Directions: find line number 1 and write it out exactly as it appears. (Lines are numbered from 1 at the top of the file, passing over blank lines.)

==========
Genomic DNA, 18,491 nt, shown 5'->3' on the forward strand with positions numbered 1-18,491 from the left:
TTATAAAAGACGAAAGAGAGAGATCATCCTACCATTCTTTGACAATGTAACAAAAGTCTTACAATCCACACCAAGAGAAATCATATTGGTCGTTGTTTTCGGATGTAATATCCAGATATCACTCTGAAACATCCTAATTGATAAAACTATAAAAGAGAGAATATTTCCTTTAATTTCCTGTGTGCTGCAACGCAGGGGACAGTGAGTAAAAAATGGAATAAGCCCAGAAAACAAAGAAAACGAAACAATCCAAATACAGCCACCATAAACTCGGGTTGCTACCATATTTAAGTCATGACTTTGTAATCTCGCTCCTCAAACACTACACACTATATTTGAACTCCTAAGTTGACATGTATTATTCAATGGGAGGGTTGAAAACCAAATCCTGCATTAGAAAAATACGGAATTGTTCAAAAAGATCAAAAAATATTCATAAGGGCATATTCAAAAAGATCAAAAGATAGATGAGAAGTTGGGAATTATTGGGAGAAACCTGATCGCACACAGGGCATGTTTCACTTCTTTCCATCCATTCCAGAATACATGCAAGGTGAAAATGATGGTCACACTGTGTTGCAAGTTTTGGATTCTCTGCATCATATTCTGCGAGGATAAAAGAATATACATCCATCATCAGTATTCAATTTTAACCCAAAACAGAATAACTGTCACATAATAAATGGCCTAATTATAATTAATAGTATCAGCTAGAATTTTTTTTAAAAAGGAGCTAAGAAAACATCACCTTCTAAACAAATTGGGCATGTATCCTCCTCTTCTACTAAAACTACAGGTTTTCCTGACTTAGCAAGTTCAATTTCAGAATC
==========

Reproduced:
Genomic DNA, 18,491 nt, shown 5'->3' on the forward strand with positions numbered 1-18,491 from the left: